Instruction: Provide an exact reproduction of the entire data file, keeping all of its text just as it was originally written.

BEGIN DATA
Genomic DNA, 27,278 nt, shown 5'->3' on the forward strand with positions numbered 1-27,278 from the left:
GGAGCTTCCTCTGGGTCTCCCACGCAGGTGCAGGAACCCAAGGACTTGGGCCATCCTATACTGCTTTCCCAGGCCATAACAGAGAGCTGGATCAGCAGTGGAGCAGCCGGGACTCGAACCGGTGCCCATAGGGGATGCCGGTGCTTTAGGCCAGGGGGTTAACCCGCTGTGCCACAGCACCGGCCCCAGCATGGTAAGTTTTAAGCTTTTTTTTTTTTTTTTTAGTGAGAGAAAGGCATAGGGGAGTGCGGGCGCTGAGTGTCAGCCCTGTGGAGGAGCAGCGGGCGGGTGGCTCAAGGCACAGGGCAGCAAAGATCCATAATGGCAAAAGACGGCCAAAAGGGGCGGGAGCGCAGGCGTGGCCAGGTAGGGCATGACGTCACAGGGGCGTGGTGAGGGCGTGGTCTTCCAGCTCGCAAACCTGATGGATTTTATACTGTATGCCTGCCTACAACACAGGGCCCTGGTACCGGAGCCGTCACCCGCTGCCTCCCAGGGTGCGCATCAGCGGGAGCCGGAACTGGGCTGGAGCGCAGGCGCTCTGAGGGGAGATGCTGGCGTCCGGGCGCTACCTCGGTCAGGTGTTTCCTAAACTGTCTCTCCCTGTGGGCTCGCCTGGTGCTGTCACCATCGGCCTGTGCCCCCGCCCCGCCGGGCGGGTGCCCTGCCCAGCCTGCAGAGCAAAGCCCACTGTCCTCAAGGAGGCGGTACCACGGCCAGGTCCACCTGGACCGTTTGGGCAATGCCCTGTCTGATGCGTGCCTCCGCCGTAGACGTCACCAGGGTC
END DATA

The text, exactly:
Genomic DNA, 27,278 nt, shown 5'->3' on the forward strand with positions numbered 1-27,278 from the left:
GGAGCTTCCTCTGGGTCTCCCACGCAGGTGCAGGAACCCAAGGACTTGGGCCATCCTATACTGCTTTCCCAGGCCATAACAGAGAGCTGGATCAGCAGTGGAGCAGCCGGGACTCGAACCGGTGCCCATAGGGGATGCCGGTGCTTTAGGCCAGGGGGTTAACCCGCTGTGCCACAGCACCGGCCCCAGCATGGTAAGTTTTAAGCTTTTTTTTTTTTTTTTTAGTGAGAGAAAGGCATAGGGGAGTGCGGGCGCTGAGTGTCAGCCCTGTGGAGGAGCAGCGGGCGGGTGGCTCAAGGCACAGGGCAGCAAAGATCCATAATGGCAAAAGACGGCCAAAAGGGGCGGGAGCGCAGGCGTGGCCAGGTAGGGCATGACGTCACAGGGGCGTGGTGAGGGCGTGGTCTTCCAGCTCGCAAACCTGATGGATTTTATACTGTATGCCTGCCTACAACACAGGGCCCTGGTACCGGAGCCGTCACCCGCTGCCTCCCAGGGTGCGCATCAGCGGGAGCCGGAACTGGGCTGGAGCGCAGGCGCTCTGAGGGGAGATGCTGGCGTCCGGGCGCTACCTCGGTCAGGTGTTTCCTAAACTGTCTCTCCCTGTGGGCTCGCCTGGTGCTGTCACCATCGGCCTGTGCCCCCGCCCCGCCGGGCGGGTGCCCTGCCCAGCCTGCAGAGCAAAGCCCACTGTCCTCAAGGAGGCGGTACCACGGCCAGGTCCACCTGGACCGTTTGGGCAATGCCCTGTCTGATGCGTGCCTCCGCCGTAGACGTCACCAGGGTC